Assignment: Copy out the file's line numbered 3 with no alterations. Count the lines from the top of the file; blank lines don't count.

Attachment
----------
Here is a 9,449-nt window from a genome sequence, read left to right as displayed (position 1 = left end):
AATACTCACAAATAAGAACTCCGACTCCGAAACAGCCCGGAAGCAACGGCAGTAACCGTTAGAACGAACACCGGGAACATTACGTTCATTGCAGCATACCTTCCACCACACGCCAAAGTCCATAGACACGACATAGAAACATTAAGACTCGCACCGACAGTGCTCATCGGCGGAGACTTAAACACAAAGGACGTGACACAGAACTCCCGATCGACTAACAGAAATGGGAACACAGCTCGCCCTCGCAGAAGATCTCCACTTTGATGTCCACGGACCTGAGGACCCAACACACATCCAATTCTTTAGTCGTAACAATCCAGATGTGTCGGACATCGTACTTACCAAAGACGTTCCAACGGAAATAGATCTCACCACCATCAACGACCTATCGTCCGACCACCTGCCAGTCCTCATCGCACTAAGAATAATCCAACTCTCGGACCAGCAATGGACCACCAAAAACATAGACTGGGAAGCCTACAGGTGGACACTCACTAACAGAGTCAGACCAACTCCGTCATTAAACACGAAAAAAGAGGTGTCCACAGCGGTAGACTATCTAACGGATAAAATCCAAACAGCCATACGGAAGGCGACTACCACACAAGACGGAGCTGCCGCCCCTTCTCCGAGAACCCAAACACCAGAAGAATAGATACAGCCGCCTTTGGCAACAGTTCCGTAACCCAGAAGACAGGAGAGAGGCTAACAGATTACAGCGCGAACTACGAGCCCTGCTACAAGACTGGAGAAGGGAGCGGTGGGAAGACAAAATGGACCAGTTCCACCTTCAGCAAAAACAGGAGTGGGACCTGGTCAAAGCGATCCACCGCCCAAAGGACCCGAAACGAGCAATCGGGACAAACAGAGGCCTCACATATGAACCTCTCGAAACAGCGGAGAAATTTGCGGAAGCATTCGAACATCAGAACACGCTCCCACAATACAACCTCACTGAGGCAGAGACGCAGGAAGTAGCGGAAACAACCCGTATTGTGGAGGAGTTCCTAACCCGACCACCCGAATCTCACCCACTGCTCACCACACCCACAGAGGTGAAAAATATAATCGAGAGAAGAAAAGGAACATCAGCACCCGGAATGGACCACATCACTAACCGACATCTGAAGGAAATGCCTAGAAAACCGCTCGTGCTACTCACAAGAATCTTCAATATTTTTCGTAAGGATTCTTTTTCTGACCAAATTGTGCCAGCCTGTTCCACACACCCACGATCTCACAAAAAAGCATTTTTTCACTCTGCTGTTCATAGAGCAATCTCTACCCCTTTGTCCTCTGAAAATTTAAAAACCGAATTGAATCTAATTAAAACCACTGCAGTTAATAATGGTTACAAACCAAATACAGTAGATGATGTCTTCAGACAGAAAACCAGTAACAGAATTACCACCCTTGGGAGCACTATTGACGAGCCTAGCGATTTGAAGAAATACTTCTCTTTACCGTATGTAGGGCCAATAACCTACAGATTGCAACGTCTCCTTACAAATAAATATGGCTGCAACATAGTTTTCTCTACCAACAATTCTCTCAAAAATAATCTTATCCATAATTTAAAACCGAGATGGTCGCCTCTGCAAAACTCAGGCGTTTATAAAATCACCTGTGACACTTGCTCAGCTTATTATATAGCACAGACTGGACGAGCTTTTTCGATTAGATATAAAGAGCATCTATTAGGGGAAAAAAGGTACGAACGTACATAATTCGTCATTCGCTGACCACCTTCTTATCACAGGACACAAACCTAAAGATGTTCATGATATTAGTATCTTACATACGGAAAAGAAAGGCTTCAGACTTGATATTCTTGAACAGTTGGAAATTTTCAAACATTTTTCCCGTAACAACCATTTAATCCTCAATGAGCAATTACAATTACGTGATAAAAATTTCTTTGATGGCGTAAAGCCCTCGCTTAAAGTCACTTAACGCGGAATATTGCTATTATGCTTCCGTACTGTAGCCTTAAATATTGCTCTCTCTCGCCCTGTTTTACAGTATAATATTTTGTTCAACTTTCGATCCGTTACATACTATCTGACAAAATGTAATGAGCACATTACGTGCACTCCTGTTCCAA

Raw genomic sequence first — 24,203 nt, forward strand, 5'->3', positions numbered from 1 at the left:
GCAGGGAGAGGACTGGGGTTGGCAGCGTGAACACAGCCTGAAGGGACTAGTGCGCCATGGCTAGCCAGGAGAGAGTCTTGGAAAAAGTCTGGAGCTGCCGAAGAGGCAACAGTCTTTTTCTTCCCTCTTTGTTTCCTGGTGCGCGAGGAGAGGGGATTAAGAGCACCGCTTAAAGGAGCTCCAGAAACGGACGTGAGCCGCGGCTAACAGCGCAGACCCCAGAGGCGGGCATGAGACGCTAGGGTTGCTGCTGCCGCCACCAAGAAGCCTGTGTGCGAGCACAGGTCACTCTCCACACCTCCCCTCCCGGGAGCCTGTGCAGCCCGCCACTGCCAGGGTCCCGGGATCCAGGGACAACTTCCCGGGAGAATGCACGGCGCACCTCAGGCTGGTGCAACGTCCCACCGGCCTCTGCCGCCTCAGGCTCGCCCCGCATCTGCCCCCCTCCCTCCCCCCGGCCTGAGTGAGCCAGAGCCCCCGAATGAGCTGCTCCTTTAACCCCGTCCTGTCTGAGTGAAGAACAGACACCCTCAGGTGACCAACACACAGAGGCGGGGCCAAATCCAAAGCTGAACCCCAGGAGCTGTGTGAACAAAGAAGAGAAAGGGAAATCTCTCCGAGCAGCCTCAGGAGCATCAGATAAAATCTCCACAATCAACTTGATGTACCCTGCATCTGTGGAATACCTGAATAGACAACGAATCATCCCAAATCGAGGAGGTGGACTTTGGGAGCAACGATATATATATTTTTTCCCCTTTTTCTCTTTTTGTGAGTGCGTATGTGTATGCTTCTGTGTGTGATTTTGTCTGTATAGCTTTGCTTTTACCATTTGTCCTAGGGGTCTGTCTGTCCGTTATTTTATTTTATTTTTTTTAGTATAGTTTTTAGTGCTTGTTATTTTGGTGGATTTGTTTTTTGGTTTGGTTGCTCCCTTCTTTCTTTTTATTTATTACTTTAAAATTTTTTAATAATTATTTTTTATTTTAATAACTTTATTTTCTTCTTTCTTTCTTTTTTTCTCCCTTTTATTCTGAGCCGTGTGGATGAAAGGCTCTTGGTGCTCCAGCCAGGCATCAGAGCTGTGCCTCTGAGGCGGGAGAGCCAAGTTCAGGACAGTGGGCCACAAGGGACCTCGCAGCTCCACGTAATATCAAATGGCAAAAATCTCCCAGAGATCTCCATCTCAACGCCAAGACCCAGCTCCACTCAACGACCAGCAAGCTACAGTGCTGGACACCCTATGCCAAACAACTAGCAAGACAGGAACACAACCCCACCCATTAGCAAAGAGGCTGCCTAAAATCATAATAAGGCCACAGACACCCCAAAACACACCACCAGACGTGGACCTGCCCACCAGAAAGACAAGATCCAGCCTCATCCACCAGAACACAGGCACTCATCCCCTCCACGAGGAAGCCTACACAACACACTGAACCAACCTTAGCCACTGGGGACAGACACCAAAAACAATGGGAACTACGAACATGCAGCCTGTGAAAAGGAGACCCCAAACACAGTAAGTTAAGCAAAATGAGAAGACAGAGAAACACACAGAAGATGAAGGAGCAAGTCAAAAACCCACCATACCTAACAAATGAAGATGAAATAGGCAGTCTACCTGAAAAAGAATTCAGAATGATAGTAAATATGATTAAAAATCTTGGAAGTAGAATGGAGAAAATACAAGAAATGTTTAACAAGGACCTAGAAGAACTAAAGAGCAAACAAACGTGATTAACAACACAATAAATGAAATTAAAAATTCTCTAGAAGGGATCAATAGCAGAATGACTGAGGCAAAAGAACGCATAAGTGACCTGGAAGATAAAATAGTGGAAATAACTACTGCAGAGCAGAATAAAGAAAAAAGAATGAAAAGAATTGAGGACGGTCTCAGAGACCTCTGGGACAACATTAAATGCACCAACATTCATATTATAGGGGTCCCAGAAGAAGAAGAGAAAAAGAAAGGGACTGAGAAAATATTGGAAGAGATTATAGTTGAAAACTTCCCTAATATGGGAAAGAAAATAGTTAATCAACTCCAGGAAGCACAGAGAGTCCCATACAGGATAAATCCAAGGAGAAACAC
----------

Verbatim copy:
Raw genomic sequence first — 24,203 nt, forward strand, 5'->3', positions numbered from 1 at the left: